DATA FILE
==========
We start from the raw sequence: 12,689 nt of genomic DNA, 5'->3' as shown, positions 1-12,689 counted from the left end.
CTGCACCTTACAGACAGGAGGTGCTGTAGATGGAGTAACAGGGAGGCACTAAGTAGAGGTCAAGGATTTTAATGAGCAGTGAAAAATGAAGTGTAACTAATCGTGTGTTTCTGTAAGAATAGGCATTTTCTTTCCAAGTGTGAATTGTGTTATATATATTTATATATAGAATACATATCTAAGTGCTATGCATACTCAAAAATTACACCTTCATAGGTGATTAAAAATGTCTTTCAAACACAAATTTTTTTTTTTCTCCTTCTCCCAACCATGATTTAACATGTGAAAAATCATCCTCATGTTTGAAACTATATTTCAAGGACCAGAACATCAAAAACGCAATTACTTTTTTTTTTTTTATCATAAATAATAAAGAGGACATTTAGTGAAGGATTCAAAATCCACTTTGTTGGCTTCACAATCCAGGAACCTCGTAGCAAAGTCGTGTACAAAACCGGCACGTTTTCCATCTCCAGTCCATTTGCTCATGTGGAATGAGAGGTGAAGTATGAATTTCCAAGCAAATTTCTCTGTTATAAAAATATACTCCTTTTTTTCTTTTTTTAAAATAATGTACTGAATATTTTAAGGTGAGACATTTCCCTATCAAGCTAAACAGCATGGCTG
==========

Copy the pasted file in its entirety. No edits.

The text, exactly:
We start from the raw sequence: 12,689 nt of genomic DNA, 5'->3' as shown, positions 1-12,689 counted from the left end.
CTGCACCTTACAGACAGGAGGTGCTGTAGATGGAGTAACAGGGAGGCACTAAGTAGAGGTCAAGGATTTTAATGAGCAGTGAAAAATGAAGTGTAACTAATCGTGTGTTTCTGTAAGAATAGGCATTTTCTTTCCAAGTGTGAATTGTGTTATATATATTTATATATAGAATACATATCTAAGTGCTATGCATACTCAAAAATTACACCTTCATAGGTGATTAAAAATGTCTTTCAAACACAAATTTTTTTTTTTCTCCTTCTCCCAACCATGATTTAACATGTGAAAAATCATCCTCATGTTTGAAACTATATTTCAAGGACCAGAACATCAAAAACGCAATTACTTTTTTTTTTTTTATCATAAATAATAAAGAGGACATTTAGTGAAGGATTCAAAATCCACTTTGTTGGCTTCACAATCCAGGAACCTCGTAGCAAAGTCGTGTACAAAACCGGCACGTTTTCCATCTCCAGTCCATTTGCTCATGTGGAATGAGAGGTGAAGTATGAATTTCCAAGCAAATTTCTCTGTTATAAAAATATACTCCTTTTTTTCTTTTTTTAAAATAATGTACTGAATATTTTAAGGTGAGACATTTCCCTATCAAGCTAAACAGCATGGCTG